Optimal visual search strategies using natural scene statistics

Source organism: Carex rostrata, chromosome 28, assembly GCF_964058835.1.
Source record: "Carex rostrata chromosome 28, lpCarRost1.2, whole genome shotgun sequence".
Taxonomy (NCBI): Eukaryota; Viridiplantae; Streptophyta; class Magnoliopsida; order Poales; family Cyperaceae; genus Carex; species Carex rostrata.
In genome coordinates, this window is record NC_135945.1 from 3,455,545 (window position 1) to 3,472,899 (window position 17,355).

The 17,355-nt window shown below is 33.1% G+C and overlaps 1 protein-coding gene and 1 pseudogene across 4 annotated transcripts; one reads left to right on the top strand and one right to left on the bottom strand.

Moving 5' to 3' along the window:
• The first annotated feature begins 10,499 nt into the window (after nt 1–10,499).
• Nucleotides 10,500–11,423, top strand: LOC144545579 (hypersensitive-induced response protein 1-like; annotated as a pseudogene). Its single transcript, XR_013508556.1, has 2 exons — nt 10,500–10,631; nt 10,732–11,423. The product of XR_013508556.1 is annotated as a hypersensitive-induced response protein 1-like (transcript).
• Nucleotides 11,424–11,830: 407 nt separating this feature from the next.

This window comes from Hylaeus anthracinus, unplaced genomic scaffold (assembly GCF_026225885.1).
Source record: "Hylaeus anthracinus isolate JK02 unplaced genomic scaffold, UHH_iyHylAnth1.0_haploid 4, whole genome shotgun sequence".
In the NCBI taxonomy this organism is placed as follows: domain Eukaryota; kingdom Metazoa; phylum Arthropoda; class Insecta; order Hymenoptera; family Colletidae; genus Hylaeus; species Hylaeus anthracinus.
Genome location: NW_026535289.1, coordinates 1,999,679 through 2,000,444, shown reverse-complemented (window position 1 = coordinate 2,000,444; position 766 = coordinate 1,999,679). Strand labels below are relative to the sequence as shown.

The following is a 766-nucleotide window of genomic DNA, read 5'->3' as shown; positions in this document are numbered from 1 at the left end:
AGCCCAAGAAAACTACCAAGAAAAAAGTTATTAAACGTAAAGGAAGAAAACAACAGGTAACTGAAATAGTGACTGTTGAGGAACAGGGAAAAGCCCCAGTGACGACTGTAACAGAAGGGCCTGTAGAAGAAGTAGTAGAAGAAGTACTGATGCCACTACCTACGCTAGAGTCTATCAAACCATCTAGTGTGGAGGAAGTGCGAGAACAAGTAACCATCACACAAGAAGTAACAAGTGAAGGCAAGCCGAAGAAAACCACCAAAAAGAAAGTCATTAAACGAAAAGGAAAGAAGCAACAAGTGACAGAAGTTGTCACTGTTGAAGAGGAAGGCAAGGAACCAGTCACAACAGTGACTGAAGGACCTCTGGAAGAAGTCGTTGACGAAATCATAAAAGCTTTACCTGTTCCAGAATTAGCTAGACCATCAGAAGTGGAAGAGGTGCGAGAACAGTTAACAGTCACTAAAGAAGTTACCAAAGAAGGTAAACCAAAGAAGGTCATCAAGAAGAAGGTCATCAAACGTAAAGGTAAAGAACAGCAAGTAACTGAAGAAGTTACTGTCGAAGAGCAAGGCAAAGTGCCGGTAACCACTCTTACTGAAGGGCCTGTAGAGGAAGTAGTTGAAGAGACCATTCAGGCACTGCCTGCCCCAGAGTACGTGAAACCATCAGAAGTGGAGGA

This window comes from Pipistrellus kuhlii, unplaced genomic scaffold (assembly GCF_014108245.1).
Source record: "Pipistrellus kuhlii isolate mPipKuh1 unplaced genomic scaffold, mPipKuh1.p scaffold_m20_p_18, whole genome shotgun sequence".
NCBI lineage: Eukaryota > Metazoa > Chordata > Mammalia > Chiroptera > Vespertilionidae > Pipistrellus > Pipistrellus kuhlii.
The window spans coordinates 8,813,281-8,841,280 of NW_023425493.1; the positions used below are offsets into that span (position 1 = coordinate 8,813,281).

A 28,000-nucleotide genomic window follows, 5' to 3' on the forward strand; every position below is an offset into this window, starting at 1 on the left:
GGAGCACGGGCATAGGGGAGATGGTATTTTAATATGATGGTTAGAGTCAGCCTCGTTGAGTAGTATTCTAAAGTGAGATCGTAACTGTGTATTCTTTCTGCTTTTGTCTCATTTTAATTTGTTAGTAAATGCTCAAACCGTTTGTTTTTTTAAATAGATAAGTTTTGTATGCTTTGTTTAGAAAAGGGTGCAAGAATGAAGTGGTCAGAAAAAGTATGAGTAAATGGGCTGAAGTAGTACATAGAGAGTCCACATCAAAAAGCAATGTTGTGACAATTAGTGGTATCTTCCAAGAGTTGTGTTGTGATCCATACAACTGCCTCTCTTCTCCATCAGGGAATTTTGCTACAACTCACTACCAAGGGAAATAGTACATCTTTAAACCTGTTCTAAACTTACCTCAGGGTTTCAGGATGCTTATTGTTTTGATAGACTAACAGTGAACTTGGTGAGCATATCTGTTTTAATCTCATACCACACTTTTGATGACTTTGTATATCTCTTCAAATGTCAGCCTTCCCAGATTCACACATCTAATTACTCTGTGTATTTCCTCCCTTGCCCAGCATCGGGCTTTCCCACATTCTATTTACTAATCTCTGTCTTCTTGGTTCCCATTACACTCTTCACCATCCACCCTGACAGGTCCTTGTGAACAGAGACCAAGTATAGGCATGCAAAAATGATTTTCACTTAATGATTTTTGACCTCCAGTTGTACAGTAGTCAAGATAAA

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I present theoretical foundations and perform computational studies on optimal search strategies in natural scenes performed by foveated artificial vision systems, based on novel characterizations of Natural Scene Statistics (NSS). I first develop relevant theoretical bounds on the processing of foveated--more generally LSV-filtered (Linear Scale Variant)--signals, which provide a rigorous basis to linear post-processing operations performed on foveated images. The major contribution of this dissertation, however, lies in the discovery and elucidation of two major statistical characterizations of natural scenes and their subsequent deployment for devising optimal fixation strategies. The first is a novel characterization of the contrast statistics of natural scenes, parameterized by the eccentricity at which each contrast level is measured across the LSV-filtered image. This formulation of contrast statistics finds natural application in devising fixation patterns that optimally extract contrast information from the image. I further demonstrate that the resulting fixation patterns are nearly optimal in the sense of minimizing the global MSE of the LSV-filtered image. The second is the characterization of the non-stationary structure of natural images via the development of the concept of non-stationarity indices that measure the extent of non-stationarity across the image. The theoretical motivation of our approach lies in a novel characterization of image patch statistics I developed, called Multilinear Independent Component Analysis (MICA), wherein the statistical interactions between the pseudo-independent components are captured via a multilinear expansion of the joint probability density being modeled. This modeling technique enables the derivation of a theoretical measure of non-stationary in natural scenes that subsequently motivates computationally efficient non-stationarity indices--a variant of which is then deployed to furnish optimal texture-based fixations natural images. The fixation patterns generated by our information-theoretic approaches are quantitatively shown to match very well with human fixation patterns and offer considerable explanatory and predictive power over previously well-known fixation strategies. These results point the way towards a unified information-theoretic understanding of low-level fixation processes; and further demonstrate the importance of incorporating low-level visual information into visual search strategies--thereby providing a foundation upon which high-level visual information relating to scene context and object structures can be incorporated.